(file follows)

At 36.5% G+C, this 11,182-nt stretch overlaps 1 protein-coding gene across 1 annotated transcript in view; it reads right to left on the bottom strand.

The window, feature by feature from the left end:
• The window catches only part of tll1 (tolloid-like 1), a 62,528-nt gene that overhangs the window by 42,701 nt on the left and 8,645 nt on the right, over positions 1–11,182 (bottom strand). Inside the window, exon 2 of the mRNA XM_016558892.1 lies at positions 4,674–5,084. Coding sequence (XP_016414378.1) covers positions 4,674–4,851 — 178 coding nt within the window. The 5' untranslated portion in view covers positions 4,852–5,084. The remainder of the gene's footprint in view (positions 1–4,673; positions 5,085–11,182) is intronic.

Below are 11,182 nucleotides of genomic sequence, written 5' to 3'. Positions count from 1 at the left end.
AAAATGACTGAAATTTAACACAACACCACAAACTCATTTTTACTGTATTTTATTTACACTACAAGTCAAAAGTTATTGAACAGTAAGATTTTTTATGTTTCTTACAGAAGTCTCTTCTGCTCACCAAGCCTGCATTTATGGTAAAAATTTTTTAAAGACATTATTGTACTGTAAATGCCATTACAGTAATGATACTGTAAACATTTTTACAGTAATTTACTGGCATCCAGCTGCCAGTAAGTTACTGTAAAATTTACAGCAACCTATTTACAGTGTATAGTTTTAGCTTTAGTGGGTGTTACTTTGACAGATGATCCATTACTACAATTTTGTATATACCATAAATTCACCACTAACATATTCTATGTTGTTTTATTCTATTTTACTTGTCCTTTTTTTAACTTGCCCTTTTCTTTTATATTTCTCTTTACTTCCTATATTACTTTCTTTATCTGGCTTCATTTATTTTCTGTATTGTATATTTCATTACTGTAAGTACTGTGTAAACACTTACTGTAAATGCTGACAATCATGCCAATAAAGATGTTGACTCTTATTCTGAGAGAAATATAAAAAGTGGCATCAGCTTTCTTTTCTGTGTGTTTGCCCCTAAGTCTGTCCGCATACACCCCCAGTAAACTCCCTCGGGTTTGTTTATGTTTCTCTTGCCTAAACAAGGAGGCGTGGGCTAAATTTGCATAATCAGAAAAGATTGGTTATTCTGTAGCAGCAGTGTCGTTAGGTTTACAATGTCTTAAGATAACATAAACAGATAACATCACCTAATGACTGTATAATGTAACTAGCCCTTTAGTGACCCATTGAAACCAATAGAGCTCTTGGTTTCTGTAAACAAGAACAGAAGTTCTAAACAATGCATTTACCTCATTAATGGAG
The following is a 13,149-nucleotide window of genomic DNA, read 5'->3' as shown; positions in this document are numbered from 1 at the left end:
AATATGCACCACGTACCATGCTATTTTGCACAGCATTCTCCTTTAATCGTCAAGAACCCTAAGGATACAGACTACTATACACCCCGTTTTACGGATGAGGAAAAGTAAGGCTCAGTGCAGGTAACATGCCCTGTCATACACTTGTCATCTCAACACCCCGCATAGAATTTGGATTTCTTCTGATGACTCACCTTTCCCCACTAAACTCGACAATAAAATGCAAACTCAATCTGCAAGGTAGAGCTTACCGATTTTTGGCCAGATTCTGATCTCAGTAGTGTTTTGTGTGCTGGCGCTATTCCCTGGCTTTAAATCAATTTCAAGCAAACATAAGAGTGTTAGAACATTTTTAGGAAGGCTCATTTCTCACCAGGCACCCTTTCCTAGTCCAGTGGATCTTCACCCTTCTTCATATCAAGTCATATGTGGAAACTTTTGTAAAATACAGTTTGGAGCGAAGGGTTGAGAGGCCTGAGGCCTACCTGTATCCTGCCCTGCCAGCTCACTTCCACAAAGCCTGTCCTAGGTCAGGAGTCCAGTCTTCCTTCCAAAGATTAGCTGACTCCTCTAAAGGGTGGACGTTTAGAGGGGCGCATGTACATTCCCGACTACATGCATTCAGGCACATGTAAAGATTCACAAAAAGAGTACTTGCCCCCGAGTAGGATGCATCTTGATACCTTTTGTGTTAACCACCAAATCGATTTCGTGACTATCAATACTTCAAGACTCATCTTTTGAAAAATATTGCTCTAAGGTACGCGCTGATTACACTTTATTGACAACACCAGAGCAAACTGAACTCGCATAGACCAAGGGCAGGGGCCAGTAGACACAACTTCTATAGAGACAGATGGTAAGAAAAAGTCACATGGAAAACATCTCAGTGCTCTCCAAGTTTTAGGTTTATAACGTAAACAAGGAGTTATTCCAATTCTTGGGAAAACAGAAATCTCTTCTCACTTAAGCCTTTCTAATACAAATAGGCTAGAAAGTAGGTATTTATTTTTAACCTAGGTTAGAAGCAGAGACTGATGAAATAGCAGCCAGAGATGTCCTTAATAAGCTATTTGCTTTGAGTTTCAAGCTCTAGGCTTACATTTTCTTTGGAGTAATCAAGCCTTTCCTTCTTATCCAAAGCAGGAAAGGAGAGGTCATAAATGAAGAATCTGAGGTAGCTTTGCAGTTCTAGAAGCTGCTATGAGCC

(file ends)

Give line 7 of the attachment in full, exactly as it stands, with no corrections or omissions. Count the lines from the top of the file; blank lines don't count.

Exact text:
AATATGCACCACGTACCATGCTATTTTGCACAGCATTCTCCTTTAATCGTCAAGAACCCTAAGGATACAGACTACTATACACCCCGTTTTACGGATGAGGAAAAGTAAGGCTCAGTGCAGGTAACATGCCCTGTCATACACTTGTCATCTCAACACCCCGCATAGAATTTGGATTTCTTCTGATGACTCACCTTTCCCCACTAAACTCGACAATAAAATGCAAACTCAATCTGCAAGGTAGAGCTTACCGATTTTTGGCCAGATTCTGATCTCAGTAGTGTTTTGTGTGCTGGCGCTATTCCCTGGCTTTAAATCAATTTCAAGCAAACATAAGAGTGTTAGAACATTTTTAGGAAGGCTCATTTCTCACCAGGCACCCTTTCCTAGTCCAGTGGATCTTCACCCTTCTTCATATCAAGTCATATGTGGAAACTTTTGTAAAATACAGTTTGGAGCGAAGGGTTGAGAGGCCTGAGGCCTACCTGTATCCTGCCCTGCCAGCTCACTTCCACAAAGCCTGTCCTAGGTCAGGAGTCCAGTCTTCCTTCCAAAGATTAGCTGACTCCTCTAAAGGGTGGACGTTTAGAGGGGCGCATGTACATTCCCGACTACATGCATTCAGGCACATGTAAAGATTCACAAAAAGAGTACTTGCCCCCGAGTAGGATGCATCTTGATACCTTTTGTGTTAACCACCAAATCGATTTCGTGACTATCAATACTTCAAGACTCATCTTTTGAAAAATATTGCTCTAAGGTACGCGCTGATTACACTTTATTGACAACACCAGAGCAAACTGAACTCGCATAGACCAAGGGCAGGGGCCAGTAGACACAACTTCTATAGAGACAGATGGTAAGAAAAAGTCACATGGAAAACATCTCAGTGCTCTCCAAGTTTTAGGTTTATAACGTAAACAAGGAGTTATTCCAATTCTTGGGAAAACAGAAATCTCTTCTCACTTAAGCCTTTCTAATACAAATAGGCTAGAAAGTAGGTATTTATTTTTAACCTAGGTTAGAAGCAGAGACTGATGAAATAGCAGCCAGAGATGTCCTTAATAAGCTATTTGCTTTGAGTTTCAAGCTCTAGGCTTACATTTTCTTTGGAGTAATCAAGCCTTTCCTTCTTATCCAAAGCAGGAAAGGAGAGGTCATAAATGAAGAATCTGAGGTAGCTTTGCAGTTCTAGAAGCTGCTATGAGCC